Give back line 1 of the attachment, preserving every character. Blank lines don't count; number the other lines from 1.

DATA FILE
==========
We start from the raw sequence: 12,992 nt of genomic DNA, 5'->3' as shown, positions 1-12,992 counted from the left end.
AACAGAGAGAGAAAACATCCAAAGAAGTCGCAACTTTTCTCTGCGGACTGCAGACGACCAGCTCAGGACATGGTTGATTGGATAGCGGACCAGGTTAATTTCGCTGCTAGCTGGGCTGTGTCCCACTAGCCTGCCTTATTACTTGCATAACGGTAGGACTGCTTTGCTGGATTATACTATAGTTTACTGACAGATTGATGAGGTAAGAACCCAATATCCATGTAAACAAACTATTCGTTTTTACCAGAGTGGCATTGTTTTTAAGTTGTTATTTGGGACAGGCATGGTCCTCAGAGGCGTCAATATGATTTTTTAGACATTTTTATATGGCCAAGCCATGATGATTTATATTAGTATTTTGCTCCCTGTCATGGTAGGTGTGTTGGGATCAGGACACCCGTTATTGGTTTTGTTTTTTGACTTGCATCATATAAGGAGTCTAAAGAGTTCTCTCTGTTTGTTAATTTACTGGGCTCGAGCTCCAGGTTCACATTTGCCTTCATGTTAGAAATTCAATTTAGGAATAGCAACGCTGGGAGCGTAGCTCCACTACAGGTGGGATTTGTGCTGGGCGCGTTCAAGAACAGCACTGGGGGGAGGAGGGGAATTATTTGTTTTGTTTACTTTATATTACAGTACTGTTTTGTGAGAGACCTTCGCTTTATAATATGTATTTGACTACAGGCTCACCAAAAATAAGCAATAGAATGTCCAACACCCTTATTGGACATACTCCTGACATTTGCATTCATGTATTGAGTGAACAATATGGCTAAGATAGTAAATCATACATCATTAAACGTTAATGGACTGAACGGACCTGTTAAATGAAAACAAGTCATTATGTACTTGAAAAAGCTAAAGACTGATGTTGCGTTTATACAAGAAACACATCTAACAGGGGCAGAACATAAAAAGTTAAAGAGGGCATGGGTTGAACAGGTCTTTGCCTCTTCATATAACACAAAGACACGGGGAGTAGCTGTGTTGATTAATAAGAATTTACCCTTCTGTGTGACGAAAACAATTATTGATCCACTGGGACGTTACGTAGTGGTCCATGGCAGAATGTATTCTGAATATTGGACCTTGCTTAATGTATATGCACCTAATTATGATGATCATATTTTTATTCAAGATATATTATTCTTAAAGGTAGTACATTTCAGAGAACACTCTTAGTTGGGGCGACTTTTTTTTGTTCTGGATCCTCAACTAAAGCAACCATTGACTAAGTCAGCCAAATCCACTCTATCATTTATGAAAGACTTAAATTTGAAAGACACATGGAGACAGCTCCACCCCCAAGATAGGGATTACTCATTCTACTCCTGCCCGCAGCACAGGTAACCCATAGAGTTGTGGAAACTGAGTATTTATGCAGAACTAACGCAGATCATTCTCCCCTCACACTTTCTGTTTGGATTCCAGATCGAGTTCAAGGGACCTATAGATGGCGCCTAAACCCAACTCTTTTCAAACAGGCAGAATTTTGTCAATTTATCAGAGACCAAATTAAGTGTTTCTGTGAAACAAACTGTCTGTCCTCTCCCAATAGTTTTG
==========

We start from the raw sequence: 12,992 nt of genomic DNA, 5'->3' as shown, positions 1-12,992 counted from the left end.